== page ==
The Differences Between Allergies, the Common Cold, and Influenza
Posted on September 27 2018
You feel that first tickle of irritation in your throat, followed by the inevitable runny nose, watery eyes, multiple sneezes, and persistent coughing. You start to wonder if you have those pesky seasonal allergies, if you're developing one of those lingering colds or viruses, or worse, what if you're developing the flu? The symptoms of allergies, the common cold, and the flu tend to mimic each other, but there are subtle differences. How can you discern which one you have?
A big indicator that a person might have the flu is when the following symptoms suddenly occur:
When you become infected with the flu virus, you usually have a high fever, above 101 degrees. There is a finite start and ending to having the flu, doctors say. The symptoms come on quickly, and end about one to two weeks after you become infected.
A major way to combat your chances of getting the flu, or having milder symptoms is to get the annual flu shot. While it's not 100% effective in preventing all strains of the flu virus, it does protect you against some. Like any vaccination, the flu shot is there to protect you, help you launch an immune response to the real infection if you are exposed to the flu, and if you do contract influenza, the vaccine will hopefully help you recover from the illness quicker with milder symptoms.
The Common Cold
A major difference between the cold and flu is that a cold will most likely not give you a high fever and/or body aches. Fevers signaling a cold are generally low-grade, between 99 and 100 degrees. These fevers also do not typically last as long in someone who has a cold as opposed to the flu.
In addition, a cold or virus typically operates on a schedule, meaning that they have an order of which symptoms come first. Symptoms that signal a cold include:
- Sore throat - often develops in the beginning of a cold
- Runny nose
- Cough - this is likely to occur once congestion begins to clear, and the cough typically lasts for a few days.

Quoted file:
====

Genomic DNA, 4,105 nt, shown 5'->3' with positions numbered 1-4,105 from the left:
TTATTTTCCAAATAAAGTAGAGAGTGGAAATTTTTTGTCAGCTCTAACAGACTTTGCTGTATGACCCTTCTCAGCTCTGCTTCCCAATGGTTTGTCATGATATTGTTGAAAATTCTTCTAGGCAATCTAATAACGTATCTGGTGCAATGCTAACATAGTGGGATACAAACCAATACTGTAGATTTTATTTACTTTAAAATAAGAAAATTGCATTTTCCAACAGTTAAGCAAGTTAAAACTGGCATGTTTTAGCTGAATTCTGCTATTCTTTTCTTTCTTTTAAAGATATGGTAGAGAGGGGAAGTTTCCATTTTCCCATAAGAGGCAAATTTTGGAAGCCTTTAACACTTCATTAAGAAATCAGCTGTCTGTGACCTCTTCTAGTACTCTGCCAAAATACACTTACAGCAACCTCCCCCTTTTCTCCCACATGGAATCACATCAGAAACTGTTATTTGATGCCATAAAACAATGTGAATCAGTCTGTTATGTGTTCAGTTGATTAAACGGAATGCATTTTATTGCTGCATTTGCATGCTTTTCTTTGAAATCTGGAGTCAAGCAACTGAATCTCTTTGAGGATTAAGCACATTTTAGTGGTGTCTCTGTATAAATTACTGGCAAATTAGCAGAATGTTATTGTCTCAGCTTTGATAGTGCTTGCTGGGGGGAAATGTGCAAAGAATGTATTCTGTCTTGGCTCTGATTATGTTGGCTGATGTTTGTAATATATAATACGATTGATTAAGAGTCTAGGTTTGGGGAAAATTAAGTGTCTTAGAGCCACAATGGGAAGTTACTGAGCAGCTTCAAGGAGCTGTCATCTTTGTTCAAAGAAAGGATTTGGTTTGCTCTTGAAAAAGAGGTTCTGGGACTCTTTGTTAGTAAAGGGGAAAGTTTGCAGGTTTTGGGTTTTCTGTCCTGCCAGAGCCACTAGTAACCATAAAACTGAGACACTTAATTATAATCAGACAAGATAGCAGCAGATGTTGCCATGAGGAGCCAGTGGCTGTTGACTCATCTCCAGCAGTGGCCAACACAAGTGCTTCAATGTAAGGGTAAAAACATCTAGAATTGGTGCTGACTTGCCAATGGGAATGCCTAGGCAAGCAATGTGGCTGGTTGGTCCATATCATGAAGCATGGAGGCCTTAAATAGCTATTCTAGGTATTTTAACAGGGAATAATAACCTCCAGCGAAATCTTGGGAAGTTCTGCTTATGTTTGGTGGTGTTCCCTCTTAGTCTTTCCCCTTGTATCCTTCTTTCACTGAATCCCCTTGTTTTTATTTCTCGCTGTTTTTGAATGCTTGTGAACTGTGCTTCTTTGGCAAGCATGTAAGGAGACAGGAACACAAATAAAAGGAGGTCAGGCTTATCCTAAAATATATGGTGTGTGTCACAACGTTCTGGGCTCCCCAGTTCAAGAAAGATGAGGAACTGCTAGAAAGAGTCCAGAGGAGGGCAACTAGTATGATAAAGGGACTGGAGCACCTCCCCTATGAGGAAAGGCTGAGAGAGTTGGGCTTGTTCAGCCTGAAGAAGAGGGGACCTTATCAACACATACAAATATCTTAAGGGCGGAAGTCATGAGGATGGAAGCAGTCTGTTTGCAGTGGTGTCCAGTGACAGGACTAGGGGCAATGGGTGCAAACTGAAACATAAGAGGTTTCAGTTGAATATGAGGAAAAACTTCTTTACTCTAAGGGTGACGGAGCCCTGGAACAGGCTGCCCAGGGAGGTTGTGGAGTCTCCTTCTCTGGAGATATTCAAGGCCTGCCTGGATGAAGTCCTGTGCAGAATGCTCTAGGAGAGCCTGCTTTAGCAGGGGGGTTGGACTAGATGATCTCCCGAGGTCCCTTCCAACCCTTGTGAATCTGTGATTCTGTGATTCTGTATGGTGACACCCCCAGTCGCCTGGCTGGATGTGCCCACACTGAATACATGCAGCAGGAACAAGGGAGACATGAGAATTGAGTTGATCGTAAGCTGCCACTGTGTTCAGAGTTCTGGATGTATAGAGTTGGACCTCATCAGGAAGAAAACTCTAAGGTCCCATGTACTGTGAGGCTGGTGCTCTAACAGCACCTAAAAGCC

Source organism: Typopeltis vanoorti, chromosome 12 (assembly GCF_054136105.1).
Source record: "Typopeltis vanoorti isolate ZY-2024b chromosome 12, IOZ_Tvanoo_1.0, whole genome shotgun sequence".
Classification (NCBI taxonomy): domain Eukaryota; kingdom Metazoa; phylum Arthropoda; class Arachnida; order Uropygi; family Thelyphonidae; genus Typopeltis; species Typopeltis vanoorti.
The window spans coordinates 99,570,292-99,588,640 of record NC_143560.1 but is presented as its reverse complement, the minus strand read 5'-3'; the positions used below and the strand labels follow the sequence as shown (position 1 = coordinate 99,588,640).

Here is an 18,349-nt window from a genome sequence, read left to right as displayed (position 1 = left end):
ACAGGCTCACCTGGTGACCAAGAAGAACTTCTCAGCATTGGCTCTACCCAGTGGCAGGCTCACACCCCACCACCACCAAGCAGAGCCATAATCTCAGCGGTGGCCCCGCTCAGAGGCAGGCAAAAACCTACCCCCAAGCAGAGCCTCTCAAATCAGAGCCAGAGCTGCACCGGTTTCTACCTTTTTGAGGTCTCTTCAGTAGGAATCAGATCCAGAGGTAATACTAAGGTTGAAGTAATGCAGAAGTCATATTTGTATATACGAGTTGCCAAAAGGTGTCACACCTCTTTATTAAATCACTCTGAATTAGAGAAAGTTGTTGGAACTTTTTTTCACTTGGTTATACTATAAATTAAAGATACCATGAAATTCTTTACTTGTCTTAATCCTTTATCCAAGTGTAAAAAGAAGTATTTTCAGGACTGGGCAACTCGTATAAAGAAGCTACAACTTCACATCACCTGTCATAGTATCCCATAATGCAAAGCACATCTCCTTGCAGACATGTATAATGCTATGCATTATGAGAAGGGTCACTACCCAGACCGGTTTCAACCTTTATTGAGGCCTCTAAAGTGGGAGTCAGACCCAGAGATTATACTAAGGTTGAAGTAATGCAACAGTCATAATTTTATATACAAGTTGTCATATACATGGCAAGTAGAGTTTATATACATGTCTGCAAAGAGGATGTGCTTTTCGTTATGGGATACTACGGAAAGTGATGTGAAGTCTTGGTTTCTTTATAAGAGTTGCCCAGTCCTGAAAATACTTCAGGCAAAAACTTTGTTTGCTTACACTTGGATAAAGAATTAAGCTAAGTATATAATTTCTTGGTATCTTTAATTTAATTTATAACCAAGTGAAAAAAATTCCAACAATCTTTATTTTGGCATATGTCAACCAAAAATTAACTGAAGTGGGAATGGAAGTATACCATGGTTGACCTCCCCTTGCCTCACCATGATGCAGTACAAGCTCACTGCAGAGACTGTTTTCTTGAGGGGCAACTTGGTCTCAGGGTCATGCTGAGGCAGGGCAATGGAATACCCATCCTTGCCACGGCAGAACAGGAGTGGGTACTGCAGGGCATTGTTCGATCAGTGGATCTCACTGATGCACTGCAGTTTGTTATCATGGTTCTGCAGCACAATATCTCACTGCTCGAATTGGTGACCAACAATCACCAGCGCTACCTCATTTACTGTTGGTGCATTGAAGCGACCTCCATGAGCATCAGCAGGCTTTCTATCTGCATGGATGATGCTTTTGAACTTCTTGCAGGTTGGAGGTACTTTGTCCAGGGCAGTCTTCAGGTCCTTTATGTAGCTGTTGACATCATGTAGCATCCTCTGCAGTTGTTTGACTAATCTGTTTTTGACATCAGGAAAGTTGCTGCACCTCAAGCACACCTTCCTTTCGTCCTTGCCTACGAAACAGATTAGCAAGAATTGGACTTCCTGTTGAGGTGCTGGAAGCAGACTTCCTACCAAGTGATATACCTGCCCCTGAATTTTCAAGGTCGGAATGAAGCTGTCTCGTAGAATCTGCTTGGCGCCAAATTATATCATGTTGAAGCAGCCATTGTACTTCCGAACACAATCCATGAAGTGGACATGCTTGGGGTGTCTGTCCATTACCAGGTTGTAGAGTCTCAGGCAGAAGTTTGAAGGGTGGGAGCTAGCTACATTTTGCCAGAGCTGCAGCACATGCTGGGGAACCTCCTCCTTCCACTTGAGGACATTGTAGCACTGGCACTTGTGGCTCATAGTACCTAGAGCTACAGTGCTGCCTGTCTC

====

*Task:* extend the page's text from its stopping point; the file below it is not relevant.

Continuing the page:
One myth that is important to debunk is that mucus color doesn't necessarily indicate an infection. If you have green mucus, that doesn't mean that you need an antibiotic. You can begin the day with yellow-green mucus when you have a viral infection, but as long as that mucus gets lighter in color and thinner in consistency as the day progresses, then you shouldn't need an antibiotic.
Most colds actually are viral and do not require antibiotics. Antibiotics are only useful in bacterial infections, and don't usually provide relief in viral cases.
A signal that you have allergies instead of a cold or the flu is when your mucus is clear, as opposed to yellow or green. The mucus also tends to be a little bit more runny.
Changes in weather can bring on allergies since there are more irritants in the environment that people may come in contact with. Those irritants might cause mild allergies with symptoms that include:
Mild allergies can with can be helped with over the counter allergy medications, antihistamines, and nasal sprays. Exposure to excessive heat can cause issues with your nose as well. If you are exposing your nose to too much heat, it can dry out the mucosa in your nostrils, causing irritations. Excessive exposure to heat also can cause the mouth and throat to feel dryer because the heat is soaking up moisture that the body needs.
Hopefully, by examining the symptoms above, you will be able to better discern what you may have and how to effectively treat it. Here at Mountainside Medical, we offer treatments and over the counter medicine for all of these symptoms, and more! Be sure to visit our website at www.mountainside-medical.com, or call one of our friendly associates at 1-888-687-4334 for any questions!